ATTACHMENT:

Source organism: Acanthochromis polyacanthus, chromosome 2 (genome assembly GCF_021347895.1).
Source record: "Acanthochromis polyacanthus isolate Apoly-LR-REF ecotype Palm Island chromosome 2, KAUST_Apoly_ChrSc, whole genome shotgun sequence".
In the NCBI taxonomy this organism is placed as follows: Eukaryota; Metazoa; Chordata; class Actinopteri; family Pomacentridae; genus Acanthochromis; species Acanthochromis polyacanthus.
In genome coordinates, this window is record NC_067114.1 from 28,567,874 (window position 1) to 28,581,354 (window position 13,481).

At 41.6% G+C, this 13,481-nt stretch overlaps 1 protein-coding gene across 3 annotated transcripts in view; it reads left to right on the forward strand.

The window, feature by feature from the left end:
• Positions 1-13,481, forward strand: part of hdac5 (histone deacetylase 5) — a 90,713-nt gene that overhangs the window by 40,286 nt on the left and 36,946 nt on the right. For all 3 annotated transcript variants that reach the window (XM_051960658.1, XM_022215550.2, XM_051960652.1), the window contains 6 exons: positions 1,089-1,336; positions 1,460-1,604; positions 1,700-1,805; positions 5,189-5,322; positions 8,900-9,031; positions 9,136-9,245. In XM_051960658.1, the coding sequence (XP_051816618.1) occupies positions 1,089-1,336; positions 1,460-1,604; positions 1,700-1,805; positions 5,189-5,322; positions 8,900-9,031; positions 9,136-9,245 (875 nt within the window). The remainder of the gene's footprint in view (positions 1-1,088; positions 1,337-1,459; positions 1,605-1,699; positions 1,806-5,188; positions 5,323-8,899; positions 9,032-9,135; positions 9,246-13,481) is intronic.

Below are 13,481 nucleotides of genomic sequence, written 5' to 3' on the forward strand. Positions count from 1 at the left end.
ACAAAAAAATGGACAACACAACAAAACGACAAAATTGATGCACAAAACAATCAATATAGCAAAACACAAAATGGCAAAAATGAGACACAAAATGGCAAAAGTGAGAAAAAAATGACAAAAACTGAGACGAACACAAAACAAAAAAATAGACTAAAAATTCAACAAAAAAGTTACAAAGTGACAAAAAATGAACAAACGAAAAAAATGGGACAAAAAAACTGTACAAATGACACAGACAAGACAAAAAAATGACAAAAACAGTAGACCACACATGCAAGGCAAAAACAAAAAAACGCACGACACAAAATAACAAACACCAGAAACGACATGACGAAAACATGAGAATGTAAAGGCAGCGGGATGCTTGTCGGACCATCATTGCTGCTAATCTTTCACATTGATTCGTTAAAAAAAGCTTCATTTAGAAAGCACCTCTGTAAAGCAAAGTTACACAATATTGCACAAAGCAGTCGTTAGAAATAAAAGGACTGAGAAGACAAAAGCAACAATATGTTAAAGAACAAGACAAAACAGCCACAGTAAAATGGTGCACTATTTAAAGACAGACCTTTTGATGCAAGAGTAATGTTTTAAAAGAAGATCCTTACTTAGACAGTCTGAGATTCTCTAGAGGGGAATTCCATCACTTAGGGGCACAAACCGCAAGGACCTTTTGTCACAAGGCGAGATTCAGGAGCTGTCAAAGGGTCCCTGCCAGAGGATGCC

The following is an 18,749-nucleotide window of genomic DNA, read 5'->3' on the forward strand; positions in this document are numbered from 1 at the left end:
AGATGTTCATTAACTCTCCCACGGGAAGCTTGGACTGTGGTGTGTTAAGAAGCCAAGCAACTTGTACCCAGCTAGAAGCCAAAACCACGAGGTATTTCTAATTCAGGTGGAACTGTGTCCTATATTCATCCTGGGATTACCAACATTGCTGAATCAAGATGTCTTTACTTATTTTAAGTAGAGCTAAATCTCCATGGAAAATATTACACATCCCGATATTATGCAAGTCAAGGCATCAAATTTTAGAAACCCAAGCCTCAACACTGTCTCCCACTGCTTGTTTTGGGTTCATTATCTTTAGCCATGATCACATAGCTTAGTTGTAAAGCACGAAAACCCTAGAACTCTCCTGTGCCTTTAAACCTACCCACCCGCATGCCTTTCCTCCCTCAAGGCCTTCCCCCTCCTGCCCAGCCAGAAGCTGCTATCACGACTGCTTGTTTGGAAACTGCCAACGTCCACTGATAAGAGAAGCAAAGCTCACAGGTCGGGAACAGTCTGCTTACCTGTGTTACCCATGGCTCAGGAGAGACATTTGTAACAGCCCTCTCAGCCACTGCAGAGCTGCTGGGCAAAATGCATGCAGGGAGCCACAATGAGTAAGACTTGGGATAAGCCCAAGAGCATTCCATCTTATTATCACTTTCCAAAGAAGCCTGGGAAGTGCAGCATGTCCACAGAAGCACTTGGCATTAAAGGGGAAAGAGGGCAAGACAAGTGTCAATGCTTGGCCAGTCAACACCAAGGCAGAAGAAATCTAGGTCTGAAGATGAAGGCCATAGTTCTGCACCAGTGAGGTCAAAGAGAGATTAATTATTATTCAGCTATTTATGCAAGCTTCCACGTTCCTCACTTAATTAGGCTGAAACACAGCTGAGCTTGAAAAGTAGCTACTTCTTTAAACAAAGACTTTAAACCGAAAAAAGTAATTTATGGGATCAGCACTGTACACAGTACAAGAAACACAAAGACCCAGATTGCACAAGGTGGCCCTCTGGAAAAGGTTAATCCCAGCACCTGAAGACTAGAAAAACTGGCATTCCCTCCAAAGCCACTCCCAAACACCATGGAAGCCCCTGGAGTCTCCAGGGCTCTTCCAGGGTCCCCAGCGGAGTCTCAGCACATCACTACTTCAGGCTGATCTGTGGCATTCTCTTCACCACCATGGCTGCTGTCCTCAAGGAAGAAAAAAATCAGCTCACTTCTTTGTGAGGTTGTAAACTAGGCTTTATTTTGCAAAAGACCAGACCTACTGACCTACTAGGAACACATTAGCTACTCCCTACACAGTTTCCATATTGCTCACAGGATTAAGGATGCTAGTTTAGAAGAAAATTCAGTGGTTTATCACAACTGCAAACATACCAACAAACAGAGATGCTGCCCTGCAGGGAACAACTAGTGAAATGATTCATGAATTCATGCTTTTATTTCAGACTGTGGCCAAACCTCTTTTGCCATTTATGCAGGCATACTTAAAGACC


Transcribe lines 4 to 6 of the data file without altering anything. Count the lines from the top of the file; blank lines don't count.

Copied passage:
In genome coordinates, this window is record NC_067114.1 from 28,567,874 (window position 1) to 28,581,354 (window position 13,481).

At 41.6% G+C, this 13,481-nt stretch overlaps 1 protein-coding gene across 3 annotated transcripts in view; it reads left to right on the forward strand.

The window, feature by feature from the left end: